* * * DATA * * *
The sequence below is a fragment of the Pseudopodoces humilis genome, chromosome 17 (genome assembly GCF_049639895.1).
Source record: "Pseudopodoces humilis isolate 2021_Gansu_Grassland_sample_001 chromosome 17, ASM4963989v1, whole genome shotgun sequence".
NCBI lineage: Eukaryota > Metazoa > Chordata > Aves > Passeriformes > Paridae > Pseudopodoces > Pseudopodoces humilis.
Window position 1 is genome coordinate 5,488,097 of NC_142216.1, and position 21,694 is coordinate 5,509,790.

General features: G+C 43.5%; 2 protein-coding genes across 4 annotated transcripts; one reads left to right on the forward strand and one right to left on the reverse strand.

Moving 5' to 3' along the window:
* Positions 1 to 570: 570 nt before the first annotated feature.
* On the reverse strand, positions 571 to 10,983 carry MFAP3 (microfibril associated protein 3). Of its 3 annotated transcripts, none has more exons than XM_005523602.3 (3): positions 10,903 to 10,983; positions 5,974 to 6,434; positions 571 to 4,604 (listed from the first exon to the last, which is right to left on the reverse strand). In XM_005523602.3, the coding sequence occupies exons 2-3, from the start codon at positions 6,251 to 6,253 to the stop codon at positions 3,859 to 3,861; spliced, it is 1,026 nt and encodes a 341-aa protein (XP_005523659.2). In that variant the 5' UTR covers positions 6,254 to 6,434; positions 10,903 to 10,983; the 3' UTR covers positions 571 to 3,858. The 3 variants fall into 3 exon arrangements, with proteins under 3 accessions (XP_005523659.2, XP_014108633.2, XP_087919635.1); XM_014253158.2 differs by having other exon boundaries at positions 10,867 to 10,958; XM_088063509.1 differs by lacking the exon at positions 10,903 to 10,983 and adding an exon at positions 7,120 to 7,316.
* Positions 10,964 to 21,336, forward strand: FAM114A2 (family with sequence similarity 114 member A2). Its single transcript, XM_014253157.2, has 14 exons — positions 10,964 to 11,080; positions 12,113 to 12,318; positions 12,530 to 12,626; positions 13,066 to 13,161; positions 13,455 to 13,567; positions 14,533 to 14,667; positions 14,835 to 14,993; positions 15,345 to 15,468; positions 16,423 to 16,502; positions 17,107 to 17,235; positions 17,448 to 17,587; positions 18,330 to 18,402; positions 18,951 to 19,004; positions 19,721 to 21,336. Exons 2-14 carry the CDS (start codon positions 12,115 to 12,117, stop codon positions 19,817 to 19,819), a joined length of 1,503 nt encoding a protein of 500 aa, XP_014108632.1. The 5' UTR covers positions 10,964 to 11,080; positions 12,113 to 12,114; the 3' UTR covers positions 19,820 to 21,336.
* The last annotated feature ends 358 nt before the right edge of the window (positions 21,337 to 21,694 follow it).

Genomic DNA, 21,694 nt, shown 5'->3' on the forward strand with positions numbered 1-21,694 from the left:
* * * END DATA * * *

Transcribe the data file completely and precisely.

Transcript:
The sequence below is a fragment of the Pseudopodoces humilis genome, chromosome 17 (genome assembly GCF_049639895.1).
Source record: "Pseudopodoces humilis isolate 2021_Gansu_Grassland_sample_001 chromosome 17, ASM4963989v1, whole genome shotgun sequence".
NCBI lineage: Eukaryota > Metazoa > Chordata > Aves > Passeriformes > Paridae > Pseudopodoces > Pseudopodoces humilis.
Window position 1 is genome coordinate 5,488,097 of NC_142216.1, and position 21,694 is coordinate 5,509,790.

General features: G+C 43.5%; 2 protein-coding genes across 4 annotated transcripts; one reads left to right on the forward strand and one right to left on the reverse strand.

Moving 5' to 3' along the window:
* Positions 1 to 570: 570 nt before the first annotated feature.
* On the reverse strand, positions 571 to 10,983 carry MFAP3 (microfibril associated protein 3). Of its 3 annotated transcripts, none has more exons than XM_005523602.3 (3): positions 10,903 to 10,983; positions 5,974 to 6,434; positions 571 to 4,604 (listed from the first exon to the last, which is right to left on the reverse strand). In XM_005523602.3, the coding sequence occupies exons 2-3, from the start codon at positions 6,251 to 6,253 to the stop codon at positions 3,859 to 3,861; spliced, it is 1,026 nt and encodes a 341-aa protein (XP_005523659.2). In that variant the 5' UTR covers positions 6,254 to 6,434; positions 10,903 to 10,983; the 3' UTR covers positions 571 to 3,858. The 3 variants fall into 3 exon arrangements, with proteins under 3 accessions (XP_005523659.2, XP_014108633.2, XP_087919635.1); XM_014253158.2 differs by having other exon boundaries at positions 10,867 to 10,958; XM_088063509.1 differs by lacking the exon at positions 10,903 to 10,983 and adding an exon at positions 7,120 to 7,316.
* Positions 10,964 to 21,336, forward strand: FAM114A2 (family with sequence similarity 114 member A2). Its single transcript, XM_014253157.2, has 14 exons — positions 10,964 to 11,080; positions 12,113 to 12,318; positions 12,530 to 12,626; positions 13,066 to 13,161; positions 13,455 to 13,567; positions 14,533 to 14,667; positions 14,835 to 14,993; positions 15,345 to 15,468; positions 16,423 to 16,502; positions 17,107 to 17,235; positions 17,448 to 17,587; positions 18,330 to 18,402; positions 18,951 to 19,004; positions 19,721 to 21,336. Exons 2-14 carry the CDS (start codon positions 12,115 to 12,117, stop codon positions 19,817 to 19,819), a joined length of 1,503 nt encoding a protein of 500 aa, XP_014108632.1. The 5' UTR covers positions 10,964 to 11,080; positions 12,113 to 12,114; the 3' UTR covers positions 19,820 to 21,336.
* The last annotated feature ends 358 nt before the right edge of the window (positions 21,337 to 21,694 follow it).

Genomic DNA, 21,694 nt, shown 5'->3' on the forward strand with positions numbered 1-21,694 from the left: